Short-term View of US Stock Market Averages
- Posted by JC Parets
- on March 31st, 2014
As we finish up the first quarter, let’s take a look at all of the major US Stock Market Averages. Some of them are showing more strength than others, but similar support and resistance levels can be seen across the board. I came into the year bearish about the US Stock Market, and that has worked well so far with all of them up or down 1% YTD. But as always, I’m trying my best to keep an open mind. You have to.
The first chart is the S&P500. We’ll use ETFs to keep things simple. Here is $SPY managing to stay above all of that January resistance. The bulls are still in control and there is nothing wrong with this chart until those levels are broken. Just below this critical 184-185 level is a 50 day moving average was well. One warning sign is the bearish momentum divergence at the recent highs. But price pays, so until this shaded area is broken, there is little to be overly concerned about.
Notice the difference between the S&P500 and Nasdaq100. In the $QQQ chart below, the Nasdaq100 is already below the January resistance. The exact same shaded area seen up above in the S&P500 is drawn in the Nasdaq100. The bearish divergence in momentum is actually even worse than in the S&P500. This is why we put out a sell short Nasdaq call a week ago as long as prices are below 89.
The Dow Jones Industrial Average is a bit of a difference story. The first thing that stands out is its inability to make a new high in March. While its counterparts were able to exceed their previous peaks, the Dow Industrials are still battling. This divergence has the Dow Theorists nervous (see here). Once again, it’s the shaded area that we’re watching here to signal more trouble ahead.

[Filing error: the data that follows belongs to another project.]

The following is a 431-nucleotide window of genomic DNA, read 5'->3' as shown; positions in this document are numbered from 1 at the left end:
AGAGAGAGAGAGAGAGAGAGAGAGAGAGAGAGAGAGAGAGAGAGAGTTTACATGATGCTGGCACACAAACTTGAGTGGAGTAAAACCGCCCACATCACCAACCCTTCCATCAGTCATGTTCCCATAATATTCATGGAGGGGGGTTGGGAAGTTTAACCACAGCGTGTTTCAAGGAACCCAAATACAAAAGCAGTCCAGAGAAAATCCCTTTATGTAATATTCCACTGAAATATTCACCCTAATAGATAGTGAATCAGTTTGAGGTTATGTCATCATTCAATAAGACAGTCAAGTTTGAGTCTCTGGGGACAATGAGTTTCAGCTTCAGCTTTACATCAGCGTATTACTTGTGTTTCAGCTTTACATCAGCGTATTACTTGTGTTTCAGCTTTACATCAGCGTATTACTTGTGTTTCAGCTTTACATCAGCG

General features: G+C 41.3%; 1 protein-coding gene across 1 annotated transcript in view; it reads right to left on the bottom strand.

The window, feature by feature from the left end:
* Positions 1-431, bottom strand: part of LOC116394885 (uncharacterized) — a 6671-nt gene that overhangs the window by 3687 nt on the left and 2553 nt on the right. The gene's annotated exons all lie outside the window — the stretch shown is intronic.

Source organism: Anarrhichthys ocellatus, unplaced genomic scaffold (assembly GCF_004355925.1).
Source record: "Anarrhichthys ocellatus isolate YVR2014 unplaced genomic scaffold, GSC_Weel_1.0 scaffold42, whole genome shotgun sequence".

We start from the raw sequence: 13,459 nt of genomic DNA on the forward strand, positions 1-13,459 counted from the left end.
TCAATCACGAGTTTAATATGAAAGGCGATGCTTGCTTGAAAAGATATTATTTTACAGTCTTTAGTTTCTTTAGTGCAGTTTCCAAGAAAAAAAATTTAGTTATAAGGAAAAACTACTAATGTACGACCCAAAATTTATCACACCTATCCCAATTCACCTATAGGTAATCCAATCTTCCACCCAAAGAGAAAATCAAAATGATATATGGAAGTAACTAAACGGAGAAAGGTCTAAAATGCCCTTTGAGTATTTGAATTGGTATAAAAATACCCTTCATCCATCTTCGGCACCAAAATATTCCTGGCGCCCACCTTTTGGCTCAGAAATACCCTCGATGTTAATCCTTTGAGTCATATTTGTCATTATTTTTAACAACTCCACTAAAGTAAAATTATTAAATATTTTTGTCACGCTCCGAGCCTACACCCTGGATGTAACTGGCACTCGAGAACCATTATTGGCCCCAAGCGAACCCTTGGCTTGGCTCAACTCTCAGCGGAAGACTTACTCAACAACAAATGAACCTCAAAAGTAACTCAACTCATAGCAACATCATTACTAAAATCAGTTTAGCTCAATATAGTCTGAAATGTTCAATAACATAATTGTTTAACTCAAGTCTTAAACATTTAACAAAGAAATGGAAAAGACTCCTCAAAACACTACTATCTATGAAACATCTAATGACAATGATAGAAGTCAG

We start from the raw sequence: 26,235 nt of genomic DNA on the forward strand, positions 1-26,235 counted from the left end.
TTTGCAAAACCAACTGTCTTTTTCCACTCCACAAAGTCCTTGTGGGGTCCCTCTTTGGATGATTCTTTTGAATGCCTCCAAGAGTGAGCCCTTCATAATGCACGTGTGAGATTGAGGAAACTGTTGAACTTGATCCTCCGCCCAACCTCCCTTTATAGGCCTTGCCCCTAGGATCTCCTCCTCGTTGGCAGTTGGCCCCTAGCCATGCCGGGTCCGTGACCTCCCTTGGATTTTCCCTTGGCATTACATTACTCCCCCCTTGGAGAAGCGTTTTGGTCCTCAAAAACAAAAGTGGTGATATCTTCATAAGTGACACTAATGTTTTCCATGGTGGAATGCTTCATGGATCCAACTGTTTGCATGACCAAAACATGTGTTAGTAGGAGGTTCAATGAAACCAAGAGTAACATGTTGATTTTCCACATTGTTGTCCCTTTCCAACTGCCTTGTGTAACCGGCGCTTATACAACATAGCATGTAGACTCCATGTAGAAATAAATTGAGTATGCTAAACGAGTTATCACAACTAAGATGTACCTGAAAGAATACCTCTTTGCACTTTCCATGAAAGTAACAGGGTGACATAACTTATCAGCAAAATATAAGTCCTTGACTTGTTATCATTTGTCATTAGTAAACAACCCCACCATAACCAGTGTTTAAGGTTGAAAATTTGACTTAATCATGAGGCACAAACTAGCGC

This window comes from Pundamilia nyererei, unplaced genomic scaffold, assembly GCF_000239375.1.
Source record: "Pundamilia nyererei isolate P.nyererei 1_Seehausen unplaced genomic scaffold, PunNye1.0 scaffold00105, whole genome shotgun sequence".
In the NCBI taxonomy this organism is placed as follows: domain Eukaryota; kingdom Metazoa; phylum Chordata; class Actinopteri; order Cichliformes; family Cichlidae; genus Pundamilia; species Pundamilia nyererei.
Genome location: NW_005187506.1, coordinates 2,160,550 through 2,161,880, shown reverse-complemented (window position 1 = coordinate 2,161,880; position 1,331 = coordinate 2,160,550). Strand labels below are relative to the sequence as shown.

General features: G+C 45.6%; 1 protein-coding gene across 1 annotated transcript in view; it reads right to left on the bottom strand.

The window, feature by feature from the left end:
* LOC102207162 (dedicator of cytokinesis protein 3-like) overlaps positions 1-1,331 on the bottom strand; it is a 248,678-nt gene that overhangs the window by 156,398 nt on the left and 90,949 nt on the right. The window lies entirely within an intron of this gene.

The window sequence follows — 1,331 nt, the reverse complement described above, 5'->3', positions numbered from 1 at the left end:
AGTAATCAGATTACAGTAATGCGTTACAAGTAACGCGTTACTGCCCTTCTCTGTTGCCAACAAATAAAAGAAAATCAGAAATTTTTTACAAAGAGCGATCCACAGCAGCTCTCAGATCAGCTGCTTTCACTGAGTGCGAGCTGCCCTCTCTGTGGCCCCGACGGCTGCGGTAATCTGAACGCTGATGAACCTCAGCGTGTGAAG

The next chart represents the Small-cap Russell 2000. This is another one that was able to make a new high into March and then failed quickly back below the January highs. We can put small-caps in the same category as the Nasdaq100. Bearish below the shaded line and more neutral/bullish above it.
The Mid-caps look a lot like the S&P500. Here is the $MDY representing the Midcap400. Like the S&P500, Mid-caps made new highs into March and have so far retested their January highs and former resistance levels successfully. As long as last week’s lows hold, which represent the January highs and 50-day moving average, then the bulls are fine. Below that and things get hairy.
There are a lot of if/then statements here, and that’s for a good reason. I’m not certain of anything and if someone tells you they are, you should run. I look at all of my charts with a very open mind. I always try to assume I’ll be wrong and try to find a level that would signal that to me. Sometimes those levels are less clear and in those cases I try to stay away. Up here we can easily see which indexes are stronger and which ones are weaker so far in 2014. Comparing the averages tells us a lot, especially when these January/March levels have been so universally relevant.
These are the levels we’re watching. I think they’re the most important right now. If/when that changes, we’ll readjust our strategy.
I hope you find this breakdown useful. REGISTER HERE for more information on how to receive this analysis on multiple time frames, not just a short-term outlook like this.
Full Disclosure: Nothing on this site should ever be considered to be advice, research or an invitation to buy or sell any securities, please see my Terms & Conditions page for a full disclaimer.blog comments powered by Disqus
J.C. Parets is the Founder & President of Eagle Bay Capital, LLC. He earned the Chartered Market Technician designation (CMT) and is a member of the Market Technicians Association. More
- Eagle Bay Capital Managed Assets
- They Hate Cotton Right Near Historic Support
- Financials Are Breaking Key Support On a Relative Basis
- The Problem That I See With Silver
- Words of Wisdom From Jim Rogers
- Watching Micro-caps to Gauge Risk-Appetite
- Here’s Why There Is A Trade In Corn
- Fox Business: S&P500 On Multiple Timeframes
- Which is the Best S&P Sector to be Overweight?
- Materials Look Attractive on a Relative Basis
Archive by Year